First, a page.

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A Mercedes C-Class Estate A Mercedes C-Class Estate


New Car Review: Mercedes-Benz C-Class Estate C220d AMG Line

Published 15th August 2022Read Time 17 min

Good Stuff 👍

Exceptional refinement, quality, handsome styling, practicality

Bad Stuff 👎

Quite expensive, relatively small boot

What is the Mercedes-Benz C-Class Estate?

The sweetest point of the entire Mercedes-Benz range

The C-Class Estate is, potentially, the sweetest point of the entire Mercedes-Benz range. It combines the handsome lines of the C-Class saloon — itself a smaller clone of the patrician S-Class and haughty E-Class — with the sort of practicality and usefulness that has driven so many of us to buy an SUV in recent years. The bonus of an estate is that you — theoretically — get SUV practicality without the extra height, weight, and commensurate running costs. Plus you sidestep the social stigma of driving a giant Chelsea Tractor. Can the C-Class Estate combine all of those virtues in one vehicle?

How about the looks of the Mercedes-Benz C-Class Estate?

A really classy design

The new C-Class is a very handsome car, combining the silhouette of the bigger S-Class saloon with some of the sleek detailing of the CLS four-door coupe. It’s not — unlike rivals such as the BMW 3 Series — a car that shouts about its design, but one that pleases the eye in a rather more quiet and unobtrusive way.

The estate takes that basic idea and runs with it. No-one is going to accuse the C-Class Estate of bashing their eyes with lots of needless styling lines and pointless additions. It’s a simple, clean, handsome car that — thankfully — doesn’t bother with the need to try and look like some sort of coupe, and instead just looks like what it is, a very good-looking estate.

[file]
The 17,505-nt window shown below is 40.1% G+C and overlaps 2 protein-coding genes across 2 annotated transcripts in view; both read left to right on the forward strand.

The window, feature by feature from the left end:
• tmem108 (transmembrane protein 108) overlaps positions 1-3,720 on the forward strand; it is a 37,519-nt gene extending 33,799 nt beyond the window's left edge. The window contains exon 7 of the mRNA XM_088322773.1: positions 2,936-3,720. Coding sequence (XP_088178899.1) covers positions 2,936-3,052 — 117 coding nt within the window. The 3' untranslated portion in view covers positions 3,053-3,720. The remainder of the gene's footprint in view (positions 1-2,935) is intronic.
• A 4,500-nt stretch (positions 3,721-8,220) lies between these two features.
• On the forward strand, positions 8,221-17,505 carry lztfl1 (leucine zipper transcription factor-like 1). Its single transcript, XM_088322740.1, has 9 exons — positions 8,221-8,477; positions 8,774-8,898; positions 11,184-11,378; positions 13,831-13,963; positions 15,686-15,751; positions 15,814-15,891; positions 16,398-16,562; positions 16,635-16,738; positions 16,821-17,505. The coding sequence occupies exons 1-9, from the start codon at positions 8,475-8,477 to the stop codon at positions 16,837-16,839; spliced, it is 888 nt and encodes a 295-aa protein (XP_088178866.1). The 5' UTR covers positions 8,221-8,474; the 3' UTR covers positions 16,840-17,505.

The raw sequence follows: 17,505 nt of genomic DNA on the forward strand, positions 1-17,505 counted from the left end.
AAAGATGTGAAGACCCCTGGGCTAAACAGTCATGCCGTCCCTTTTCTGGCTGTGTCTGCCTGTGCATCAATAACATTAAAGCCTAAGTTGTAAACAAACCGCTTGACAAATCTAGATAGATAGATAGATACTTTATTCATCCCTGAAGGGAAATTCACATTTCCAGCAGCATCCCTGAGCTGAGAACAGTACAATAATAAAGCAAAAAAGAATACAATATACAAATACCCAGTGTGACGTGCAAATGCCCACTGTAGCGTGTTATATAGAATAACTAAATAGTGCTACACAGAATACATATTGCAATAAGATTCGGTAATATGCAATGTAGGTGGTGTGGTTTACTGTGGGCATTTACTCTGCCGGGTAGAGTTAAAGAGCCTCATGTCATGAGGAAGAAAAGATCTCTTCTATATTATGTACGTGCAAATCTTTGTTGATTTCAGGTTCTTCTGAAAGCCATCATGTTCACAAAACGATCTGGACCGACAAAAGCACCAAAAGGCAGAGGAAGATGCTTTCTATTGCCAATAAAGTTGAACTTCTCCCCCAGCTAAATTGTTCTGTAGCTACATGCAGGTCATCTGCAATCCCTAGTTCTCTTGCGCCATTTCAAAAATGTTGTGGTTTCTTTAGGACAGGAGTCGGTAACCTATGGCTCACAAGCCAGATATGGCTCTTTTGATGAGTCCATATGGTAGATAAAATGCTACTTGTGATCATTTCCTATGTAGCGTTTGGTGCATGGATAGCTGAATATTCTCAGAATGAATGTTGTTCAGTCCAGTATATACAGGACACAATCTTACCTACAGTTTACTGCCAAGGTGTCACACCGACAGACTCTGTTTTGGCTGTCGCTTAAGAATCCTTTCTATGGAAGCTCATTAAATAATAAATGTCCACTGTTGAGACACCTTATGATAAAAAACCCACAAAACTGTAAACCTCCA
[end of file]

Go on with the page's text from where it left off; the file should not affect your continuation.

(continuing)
If there’s a flaw in this plan, it’s that the C-Class can, from some angles, look a little plain and it’s quite easy to initially mistake it for the smaller, cheaper, front-wheel drive CLA four-door coupe (a car based on the A-Class hatchback). For the most part, though, the C-Class Estate just looks really classy and, to these eyes, far more desirable than any SUV.

“On the open road, though, the C-Class Estate is incredibly smooth and easy-going to drive, and long journeys just melt effortlessly away”
Neil Briscoe

What is the inside of the Mercedes-Benz C-Class Estate?

Really impressive cabin

If you’ve seen the interior of the new EQS and EQE electric models, or indeed the more conventional S-Class, then you know what to expect from the C-Class. Indeed, to describe it as a ‘mini S-Class’ is not too wide of the mark, not least because the two cars share a common cabin layout and design, as well as the MBUX digital cockpit.

This consists of a 12.3-inch digital instrument panel mounted up behind the steering wheel, and as standard an 11.9-inch tablet-style touchscreen, reclining on the centre console. That touchscreen is one of the best in the business, and the way it leans gently backwards on the dashboard, leading up the three rounded-square air vents at the top, just seems to be less distracting and less likely to snatch your eyes away from the road than other rival systems. The graphics all look suitably expensive and classy, and the menus seem pretty logically arranged and easy to find your way around.

We don’t normally like to see heating and air conditioning controls on a touchscreen, as they’re simply less intuitive to use when driving than conventional buttons and switches, and more likely to distract you from the road, but the ones on the C-Class’s screen are better than most, and they stay on the screen no matter what other options are being viewed. There is voice control (as hit and miss as it is in any other car, to be honest), and even a finger-print scanner which automatically identifies you and pre-loads your preferred settings. A useful trick if a car is regularly shared between two or more drivers.

The rest of the cabin is impressively classy. The front seats are excellent, with terrific support and comfort on longer journeys, although the space around the pedals (just the two — all C-Class models are now automatic as standard) is a touch tight if you have bigger feet. Space in the back is good, but perhaps not as cavernous as you might expect.